At the UN World Conference on Human Rights in Vienna in 1993, governments recognized that human rights are the primary responsibility of governments. Given this, human rights principles could be used to assess the ways in which economic policies are moving towards the full realization of economic and social rights. However, how does one measure a government's performance on economic and social rights? This brief provides an introduction to conducting an economic and social rights audit on economic policy.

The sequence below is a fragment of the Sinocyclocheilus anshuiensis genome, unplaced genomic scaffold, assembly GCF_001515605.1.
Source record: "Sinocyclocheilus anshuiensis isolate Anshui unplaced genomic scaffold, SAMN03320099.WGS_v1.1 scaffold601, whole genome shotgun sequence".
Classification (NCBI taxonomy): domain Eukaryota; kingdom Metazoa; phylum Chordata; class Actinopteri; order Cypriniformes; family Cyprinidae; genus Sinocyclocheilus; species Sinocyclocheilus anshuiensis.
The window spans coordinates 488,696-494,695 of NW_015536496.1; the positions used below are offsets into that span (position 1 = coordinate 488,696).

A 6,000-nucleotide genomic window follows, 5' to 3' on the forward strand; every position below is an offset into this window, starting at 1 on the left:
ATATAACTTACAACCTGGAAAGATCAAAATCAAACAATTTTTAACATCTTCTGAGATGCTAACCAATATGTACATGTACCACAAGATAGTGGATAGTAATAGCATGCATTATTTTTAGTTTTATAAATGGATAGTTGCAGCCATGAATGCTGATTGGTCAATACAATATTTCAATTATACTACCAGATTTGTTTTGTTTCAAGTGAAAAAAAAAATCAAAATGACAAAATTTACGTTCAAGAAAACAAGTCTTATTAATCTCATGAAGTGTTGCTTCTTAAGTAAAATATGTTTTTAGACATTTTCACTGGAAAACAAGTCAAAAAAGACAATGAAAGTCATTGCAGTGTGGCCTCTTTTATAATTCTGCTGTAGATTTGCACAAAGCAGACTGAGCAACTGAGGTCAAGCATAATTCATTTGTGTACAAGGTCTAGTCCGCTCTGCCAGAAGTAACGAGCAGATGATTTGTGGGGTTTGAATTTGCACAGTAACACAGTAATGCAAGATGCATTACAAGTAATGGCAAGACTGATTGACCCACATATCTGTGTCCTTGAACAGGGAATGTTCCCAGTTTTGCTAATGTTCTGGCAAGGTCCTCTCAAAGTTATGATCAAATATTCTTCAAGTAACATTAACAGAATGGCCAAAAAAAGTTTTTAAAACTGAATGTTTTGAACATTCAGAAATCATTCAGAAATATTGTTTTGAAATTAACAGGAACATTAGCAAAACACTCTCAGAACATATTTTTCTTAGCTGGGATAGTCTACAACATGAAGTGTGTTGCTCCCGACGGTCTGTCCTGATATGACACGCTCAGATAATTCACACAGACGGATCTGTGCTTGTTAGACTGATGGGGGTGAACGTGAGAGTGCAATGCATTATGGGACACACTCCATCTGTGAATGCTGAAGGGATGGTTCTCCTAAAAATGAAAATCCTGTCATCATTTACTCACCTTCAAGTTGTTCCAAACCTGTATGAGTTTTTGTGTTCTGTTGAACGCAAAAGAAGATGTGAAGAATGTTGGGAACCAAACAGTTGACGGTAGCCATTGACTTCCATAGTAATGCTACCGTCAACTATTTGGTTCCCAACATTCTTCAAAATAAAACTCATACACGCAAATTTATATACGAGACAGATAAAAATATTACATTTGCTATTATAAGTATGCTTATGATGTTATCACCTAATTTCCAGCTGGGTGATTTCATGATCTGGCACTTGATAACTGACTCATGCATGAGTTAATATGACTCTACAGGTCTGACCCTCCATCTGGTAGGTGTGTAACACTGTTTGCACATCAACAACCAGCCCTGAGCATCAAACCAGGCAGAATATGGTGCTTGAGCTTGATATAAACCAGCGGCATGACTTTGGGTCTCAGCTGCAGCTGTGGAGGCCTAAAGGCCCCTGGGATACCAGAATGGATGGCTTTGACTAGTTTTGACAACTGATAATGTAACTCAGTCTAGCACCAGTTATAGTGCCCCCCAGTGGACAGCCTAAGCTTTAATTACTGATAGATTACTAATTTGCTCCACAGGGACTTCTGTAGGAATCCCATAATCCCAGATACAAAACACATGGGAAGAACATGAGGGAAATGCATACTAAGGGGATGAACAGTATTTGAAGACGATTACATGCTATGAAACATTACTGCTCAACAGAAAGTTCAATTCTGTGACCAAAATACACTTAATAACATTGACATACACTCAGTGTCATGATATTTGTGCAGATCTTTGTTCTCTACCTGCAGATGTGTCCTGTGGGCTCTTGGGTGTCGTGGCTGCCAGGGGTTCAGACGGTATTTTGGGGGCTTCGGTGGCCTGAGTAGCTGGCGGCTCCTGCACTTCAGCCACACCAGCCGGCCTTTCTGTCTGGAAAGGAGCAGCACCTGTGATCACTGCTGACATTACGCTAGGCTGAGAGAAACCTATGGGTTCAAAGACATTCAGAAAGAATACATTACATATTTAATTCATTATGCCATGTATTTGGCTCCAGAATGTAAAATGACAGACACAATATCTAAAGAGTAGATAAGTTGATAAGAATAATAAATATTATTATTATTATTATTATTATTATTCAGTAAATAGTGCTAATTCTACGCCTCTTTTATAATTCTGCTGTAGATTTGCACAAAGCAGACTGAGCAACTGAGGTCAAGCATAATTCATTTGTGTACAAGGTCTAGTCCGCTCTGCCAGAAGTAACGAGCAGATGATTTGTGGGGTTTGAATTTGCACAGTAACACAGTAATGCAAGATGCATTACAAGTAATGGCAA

This brief was published in December 2012 by the Center for Women’s Global Leadership in NEXUS, a periodic brief covering issues of global relevance to gender equality and the realization of human rights for all.